More minutely pressed upon the subject of her familiar, she said she had never known him while among the living, but was aware that the person so calling himself was one who had, in his lifetime, actually been known in middle earth as Thome Reid, officer to the Laird of Blair, and who died at Pinkie.

Of this she was made certain, because he sent her on errands to his son, who had succeeded in his office, and to others his relatives, whom he named, and commanded them to amend certain trespasses which he had done while alive, furnishing her with sure tokens by which they should know that it was he who had sent her. One of these errands was somewhat remarkable. She was to remind a neighbour of some particular which she was to recall to his memory by the token, that Thome Reid and he had set out together to go to the battle which took place on the Black Saturday ; that the person to whom the message was sent, was inclined rather to move in a different direction, but that Thome Reid heartened him to pursue his journey, and brought him to the Kirk of Dairy, where he bought a parcel of figs, and made a present of them to his companion, tying them in his handkerchief; after which they kept company till they came to the field upon the fatal Black Saturday, as the battle of Pinkie was long called.

Of Thome's other habits, she said that he always behaved with the strictest propriety, only that he pressed her to go to Elfland with him, and took hold of her apron as if to pull her along. Again, she said, she had seen him in public places, both in the churchyard at Dairy and on the street of Edinburgh, where he walked about among other people, and handled goods that were exposed to sale, without attracting any notice. She herself did not then speak to him ; for it was his command that upon such occasions she should never address him unless he spoke first to her. In his theological opinions Mr. Reid appeared to lean to the Church of Rome, which, indeed, was most indulgent to the fairy folk. He said that the new law, i. e. the Reformation, was not good, and that the old faith should return again, but not exactly as it had been before. Being questioned why this visionary sage attached himself to her more than to others, the accused person replied, that when she was confined in childbirth of one of her boys, a stout woman came into her hut, and sate down on a bench by her bed, like a mere earthly gossip ; that she demanded a drink, and was accommodated accordingly ; and thereafter told the invalid that the child should die, but that her husband, who was then ailing, should recover. This visit seems to have been previous to her meeting Thome Reid near Monk-castle garden, for that worthy explained to her that her stout visitant was Queen of Fairies, and that he had since attended her by the express command of that lady, his queen and mistress. This reminds us of the extreme doting attachment which the Queen of the Fairies is represented to have taken for Dapper in the Alchymist. Thome Reid attended her, it would seem, on being summoned thrice, and appeared to her very often within four years. He often requested her to go with him on his return to fairyland, and when she refused, he shook his head and said she would repent it.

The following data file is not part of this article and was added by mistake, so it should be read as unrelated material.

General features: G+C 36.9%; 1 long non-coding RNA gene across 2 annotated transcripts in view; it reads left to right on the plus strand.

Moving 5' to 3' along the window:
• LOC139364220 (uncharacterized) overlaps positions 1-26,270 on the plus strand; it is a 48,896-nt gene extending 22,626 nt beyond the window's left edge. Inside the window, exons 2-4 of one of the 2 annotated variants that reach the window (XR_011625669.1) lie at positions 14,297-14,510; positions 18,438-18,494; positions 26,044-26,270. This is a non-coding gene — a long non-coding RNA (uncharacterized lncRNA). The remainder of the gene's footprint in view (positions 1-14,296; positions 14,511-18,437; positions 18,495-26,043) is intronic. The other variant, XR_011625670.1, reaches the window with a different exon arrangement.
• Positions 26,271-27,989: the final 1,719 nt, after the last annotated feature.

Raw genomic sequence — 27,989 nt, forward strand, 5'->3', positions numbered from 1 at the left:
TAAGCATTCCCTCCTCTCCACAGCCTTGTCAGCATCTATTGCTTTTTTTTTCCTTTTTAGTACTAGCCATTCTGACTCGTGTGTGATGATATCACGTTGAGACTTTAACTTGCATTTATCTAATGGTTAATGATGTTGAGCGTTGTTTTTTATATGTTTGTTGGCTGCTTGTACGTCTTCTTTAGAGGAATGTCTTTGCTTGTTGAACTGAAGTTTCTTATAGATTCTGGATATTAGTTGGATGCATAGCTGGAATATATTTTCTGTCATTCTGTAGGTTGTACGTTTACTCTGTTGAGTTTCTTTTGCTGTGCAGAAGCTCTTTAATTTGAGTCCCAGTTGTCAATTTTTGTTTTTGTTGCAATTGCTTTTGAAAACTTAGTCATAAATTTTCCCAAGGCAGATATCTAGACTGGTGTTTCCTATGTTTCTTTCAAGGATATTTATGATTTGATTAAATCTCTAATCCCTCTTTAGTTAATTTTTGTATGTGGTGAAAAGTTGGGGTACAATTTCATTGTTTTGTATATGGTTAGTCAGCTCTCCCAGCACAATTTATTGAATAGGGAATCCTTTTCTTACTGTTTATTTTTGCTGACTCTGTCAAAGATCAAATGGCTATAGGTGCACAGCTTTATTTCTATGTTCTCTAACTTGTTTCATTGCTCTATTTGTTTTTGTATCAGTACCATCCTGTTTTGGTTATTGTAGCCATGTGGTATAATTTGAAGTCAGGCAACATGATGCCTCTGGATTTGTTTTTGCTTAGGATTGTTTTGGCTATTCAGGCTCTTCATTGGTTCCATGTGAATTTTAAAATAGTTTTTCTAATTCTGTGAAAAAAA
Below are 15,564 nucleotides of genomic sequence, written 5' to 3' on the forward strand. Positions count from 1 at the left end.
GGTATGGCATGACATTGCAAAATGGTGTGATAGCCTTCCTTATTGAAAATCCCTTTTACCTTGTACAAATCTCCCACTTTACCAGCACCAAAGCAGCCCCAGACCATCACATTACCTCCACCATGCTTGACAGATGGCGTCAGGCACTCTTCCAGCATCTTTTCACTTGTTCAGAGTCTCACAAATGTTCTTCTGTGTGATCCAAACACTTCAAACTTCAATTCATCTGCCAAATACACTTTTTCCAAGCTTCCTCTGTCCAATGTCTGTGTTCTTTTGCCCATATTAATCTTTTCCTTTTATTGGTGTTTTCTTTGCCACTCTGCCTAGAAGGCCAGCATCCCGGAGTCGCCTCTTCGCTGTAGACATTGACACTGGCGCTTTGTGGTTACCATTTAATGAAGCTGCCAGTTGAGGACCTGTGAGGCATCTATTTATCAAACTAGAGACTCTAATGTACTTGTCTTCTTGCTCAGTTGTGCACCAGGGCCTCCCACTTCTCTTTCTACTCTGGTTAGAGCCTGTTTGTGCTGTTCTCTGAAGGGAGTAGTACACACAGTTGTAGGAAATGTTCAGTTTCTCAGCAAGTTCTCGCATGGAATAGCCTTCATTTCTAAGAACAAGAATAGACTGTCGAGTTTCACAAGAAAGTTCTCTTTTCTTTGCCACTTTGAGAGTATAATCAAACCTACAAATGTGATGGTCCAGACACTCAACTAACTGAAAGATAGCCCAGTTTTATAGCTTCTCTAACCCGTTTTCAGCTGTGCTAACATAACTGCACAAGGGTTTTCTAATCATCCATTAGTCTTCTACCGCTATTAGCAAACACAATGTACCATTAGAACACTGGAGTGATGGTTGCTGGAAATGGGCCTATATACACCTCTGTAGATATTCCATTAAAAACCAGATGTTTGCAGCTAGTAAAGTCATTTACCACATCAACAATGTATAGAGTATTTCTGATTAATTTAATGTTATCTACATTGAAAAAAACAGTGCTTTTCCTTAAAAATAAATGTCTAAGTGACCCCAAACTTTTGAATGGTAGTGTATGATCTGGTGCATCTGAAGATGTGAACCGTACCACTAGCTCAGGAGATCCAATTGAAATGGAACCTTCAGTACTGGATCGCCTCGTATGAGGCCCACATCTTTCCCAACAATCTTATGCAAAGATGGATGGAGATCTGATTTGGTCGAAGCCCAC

If the delicacy of the reader's imagination be a little hurt at imagining the elegant Titania in the disguise of a stout woman, a heavy burden for a clumsy bench, drinking what Christopher Sly would have called very sufficient small-beer with a peasant's wife, the following description of the fairy host may come more near the idea he has formed of that invisible company. Bessie Dunlop declared that as she went to tether her nag by the side of Restalrig Loch (Lochend, near the eastern port of Edinburgh), she heard a tremendous sound of a body of riders rushing past her, with such a noise as if heaven and earth would come together. That the sound swept past her, and seemed to rush into the lake with a hideous rumbling noise. All this while she saw nothing; but Thome Reid showed her that the noise was occasioned by the wights, who were performing one of their cavalcades upon earth.